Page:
One of the best things about travelling alone is that you can change your plans in an instant, should you so wish. I did exactly that last month when travelling in Argentina.
I was in a hostel in the northern city of Salta one afternoon, lazily browsing the internet, and stumbled upon the TED website. To my excitement, I saw that there was a TEDx event happening in Argentina that very month. I then realised that the event wasn’t only this month… it was the very next day. A few more clicks and I realised that a) the event was sold out, and b) it was 743km away (that’s further than the distance from Lands End to Edinburgh.) But I knew I had to go. I speed-packed my bags, jumped in a cab to the bus station, and bought the first possible ticket to Córdoba.
I travelled 14 hours through the night across Argentina, and arrived in Córdoba at 7.30am on the day of the event. A cab to a hostel, a rejected hostel space, another hostel, the fastest get-ready ever, one more cab, and I finally arrived at the event.
I was a teeny bit late, but they snuck me into the theatre between talks, and it was only as I sat down and the first talk began that I realised that it was unlikely I’d be able to understand any of the talks, as all except one were in Spanish..!
I found through the day though that this was actually not so important. The speakers who really shone did so with their bodies, faces, and spirits, rather than with their words. You could feel their passion – you could feel them come alive when they spoke of this thing they loved. That feeling for me transcended language. There was a beauty in the way these people carried themselves. There were moments in which they captured me and took me with them on their journeys, despite my not really understanding their words.
Later in the afternoon, they played my favourite ever TED.com talk, from Isabel Allende. I have watched it probably a hundred times before, and yet I still laughed and felt moved on this occasion – the difference being, this time I was not alone.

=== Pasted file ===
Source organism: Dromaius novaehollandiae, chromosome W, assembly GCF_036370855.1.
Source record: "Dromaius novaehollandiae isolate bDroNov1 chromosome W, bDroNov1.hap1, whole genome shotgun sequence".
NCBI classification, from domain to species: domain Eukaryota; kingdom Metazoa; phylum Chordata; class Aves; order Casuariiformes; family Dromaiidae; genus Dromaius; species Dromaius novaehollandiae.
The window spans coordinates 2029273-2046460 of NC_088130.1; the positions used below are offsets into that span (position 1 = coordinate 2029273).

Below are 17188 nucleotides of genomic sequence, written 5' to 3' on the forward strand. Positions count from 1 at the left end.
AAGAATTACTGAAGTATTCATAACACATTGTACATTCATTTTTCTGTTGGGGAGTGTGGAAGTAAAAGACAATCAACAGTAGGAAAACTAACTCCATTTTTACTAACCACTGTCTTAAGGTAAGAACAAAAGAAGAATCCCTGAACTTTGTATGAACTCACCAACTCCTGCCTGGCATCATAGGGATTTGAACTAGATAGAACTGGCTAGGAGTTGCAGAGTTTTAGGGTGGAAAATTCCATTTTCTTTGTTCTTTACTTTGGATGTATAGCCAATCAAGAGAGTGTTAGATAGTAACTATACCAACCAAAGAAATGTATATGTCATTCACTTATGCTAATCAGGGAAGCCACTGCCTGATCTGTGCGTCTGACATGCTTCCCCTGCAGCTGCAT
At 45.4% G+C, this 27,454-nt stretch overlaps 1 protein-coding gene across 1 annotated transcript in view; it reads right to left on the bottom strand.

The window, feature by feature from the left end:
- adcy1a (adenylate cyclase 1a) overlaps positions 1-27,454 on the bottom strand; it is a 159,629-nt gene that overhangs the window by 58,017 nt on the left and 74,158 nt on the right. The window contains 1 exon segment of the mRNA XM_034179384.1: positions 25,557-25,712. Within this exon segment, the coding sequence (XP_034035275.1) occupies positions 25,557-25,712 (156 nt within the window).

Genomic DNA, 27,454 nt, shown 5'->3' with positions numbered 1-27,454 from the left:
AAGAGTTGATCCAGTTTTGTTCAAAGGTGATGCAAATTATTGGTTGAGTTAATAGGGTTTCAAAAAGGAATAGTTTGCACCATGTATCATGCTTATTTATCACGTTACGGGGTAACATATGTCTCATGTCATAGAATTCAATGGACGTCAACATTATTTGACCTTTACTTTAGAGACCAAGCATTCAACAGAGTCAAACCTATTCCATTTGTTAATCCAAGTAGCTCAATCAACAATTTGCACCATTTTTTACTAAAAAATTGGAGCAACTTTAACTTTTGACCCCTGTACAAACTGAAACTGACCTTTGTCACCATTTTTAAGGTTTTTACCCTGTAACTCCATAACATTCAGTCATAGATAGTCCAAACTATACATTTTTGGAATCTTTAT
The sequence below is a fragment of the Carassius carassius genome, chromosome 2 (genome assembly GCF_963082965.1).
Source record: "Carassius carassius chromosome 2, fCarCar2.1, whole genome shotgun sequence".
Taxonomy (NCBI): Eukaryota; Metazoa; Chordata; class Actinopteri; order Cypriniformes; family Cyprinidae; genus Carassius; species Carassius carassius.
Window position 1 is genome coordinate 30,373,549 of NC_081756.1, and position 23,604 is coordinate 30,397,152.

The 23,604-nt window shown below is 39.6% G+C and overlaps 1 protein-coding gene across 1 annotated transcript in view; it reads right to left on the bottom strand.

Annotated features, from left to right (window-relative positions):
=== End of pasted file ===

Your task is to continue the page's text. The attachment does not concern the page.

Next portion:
“Passion lives here.” These words of Allende’s rang loud and true for me at TEDxCórdoba. It was a real joy to feel the passion of all the speakers they had on stage, and more. It struck me, once again, that brilliance lives everywhere. In hundreds of cities, towns, villages – slums too – this event takes place across the world. Every day, people of all colours and sounds take to the stage, to share their passion with the world. These amazing moments, amazing stories, amazing people – they exist everywhere! And even more excitingly, there are probably many more – artists, scientists, heroes, just waiting to be unearthed.
We live all the time bombarded by bad news. Messages of war, crime, recession, global warming, flash-flooding, terrorism, murder. Sometimes I wonder how we are even able to leave the house, for fear of these terrible events we are so often warned of.
But the voices in Córdoba for me that day signified hope.
These folks on stage had an antidote. Sometimes that was clearly heroic or benevolent, like Jesús Gabriel del Valle who talked of ‘Escuela Móvil’, a mobile school he founded, running out of the back of his car, taking education in all shapes and forms to kids who wouldn’t otherwise be able to go to any sort of school. But then even others, like the guitarist Horacio Burgos with his beautiful live performance gave me hope about the world too. Music, such music. What a gift he has, and how lucky we are to experience it. On stage, with all lights, all eyes, upon him, he looked perfectly at peace. He had a stillness as he played, his quiet, contented soul, no happier to be anywhere on this earth to be anywhere other than where he was now. He felt comfortable in his own skin.
Imagine – imagine – how many of these souls there are out there, waiting to be unlocked, waiting to find out who they were meant to be, waiting to contribute their wonderful thing to the world.
What I loved about TEDxCórdoba was feeling that something good can exist, and it can exist everywhere. These people, this passion, it doesn’t belong to super-hero stories. It doesn’t even belong to just TED.com, or the Olympics, or Hollywood stars. It was there in that room in Córdoba – the same thing that was there 6 months ago in that theatre in Birmingham at TEDxBrum.
I felt that spark of hope about the world, and I know in this I was not alone. Something good can happen.
The TEDx team made me feel so welcome and honoured to be there, and they crazily even decided to introduce me to the whole audience..! I was dreading this at first, but, as with everything, it wasn’t half as bad as I’d thought. So many people seemed genuinely touched that I had travelled so far for their event, whereas for me it was all just a matter of course really. Why wouldn’t I travel overnight for 14 hours to get there?
You put all this time all this work into this thing in the hope that someone cares, in the hope that it matters to someone. And when they do, and it does, it makes every last second of effort worth it.
TEDxCórdoba mattered to me that day. The world is an incredible place and there is so much to be enjoyed and marvelled at within and beyond it (there is water on the moon!). Sometimes we just need a little help to feel it.